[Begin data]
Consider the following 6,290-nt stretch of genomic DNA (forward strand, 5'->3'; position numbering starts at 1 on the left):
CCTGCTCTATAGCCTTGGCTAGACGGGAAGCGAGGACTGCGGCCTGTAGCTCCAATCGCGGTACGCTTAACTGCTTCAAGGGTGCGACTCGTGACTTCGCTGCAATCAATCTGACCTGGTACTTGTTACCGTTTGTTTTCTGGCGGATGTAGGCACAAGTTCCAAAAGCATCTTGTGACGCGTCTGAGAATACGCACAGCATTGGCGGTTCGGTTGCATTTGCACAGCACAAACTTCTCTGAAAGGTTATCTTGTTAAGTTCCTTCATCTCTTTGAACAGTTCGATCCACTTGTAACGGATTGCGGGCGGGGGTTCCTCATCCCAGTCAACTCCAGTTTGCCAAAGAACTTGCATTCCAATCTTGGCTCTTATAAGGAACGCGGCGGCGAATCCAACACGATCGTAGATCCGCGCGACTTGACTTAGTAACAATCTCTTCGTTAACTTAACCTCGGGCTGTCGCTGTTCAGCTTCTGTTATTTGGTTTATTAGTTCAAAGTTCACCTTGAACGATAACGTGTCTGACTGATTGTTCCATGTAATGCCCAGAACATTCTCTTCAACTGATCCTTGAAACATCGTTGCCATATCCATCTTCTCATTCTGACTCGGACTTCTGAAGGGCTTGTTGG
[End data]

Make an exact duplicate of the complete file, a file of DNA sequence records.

Consider the following 6,290-nt stretch of genomic DNA (forward strand, 5'->3'; position numbering starts at 1 on the left):
CCTGCTCTATAGCCTTGGCTAGACGGGAAGCGAGGACTGCGGCCTGTAGCTCCAATCGCGGTACGCTTAACTGCTTCAAGGGTGCGACTCGTGACTTCGCTGCAATCAATCTGACCTGGTACTTGTTACCGTTTGTTTTCTGGCGGATGTAGGCACAAGTTCCAAAAGCATCTTGTGACGCGTCTGAGAATACGCACAGCATTGGCGGTTCGGTTGCATTTGCACAGCACAAACTTCTCTGAAAGGTTATCTTGTTAAGTTCCTTCATCTCTTTGAACAGTTCGATCCACTTGTAACGGATTGCGGGCGGGGGTTCCTCATCCCAGTCAACTCCAGTTTGCCAAAGAACTTGCATTCCAATCTTGGCTCTTATAAGGAACGCGGCGGCGAATCCAACACGATCGTAGATCCGCGCGACTTGACTTAGTAACAATCTCTTCGTTAACTTAACCTCGGGCTGTCGCTGTTCAGCTTCTGTTATTTGGTTTATTAGTTCAAAGTTCACCTTGAACGATAACGTGTCTGACTGATTGTTCCATGTAATGCCCAGAACATTCTCTTCAACTGATCCTTGAAACATCGTTGCCATATCCATCTTCTCATTCTGACTCGGACTTCTGAAGGGCTTGTTGG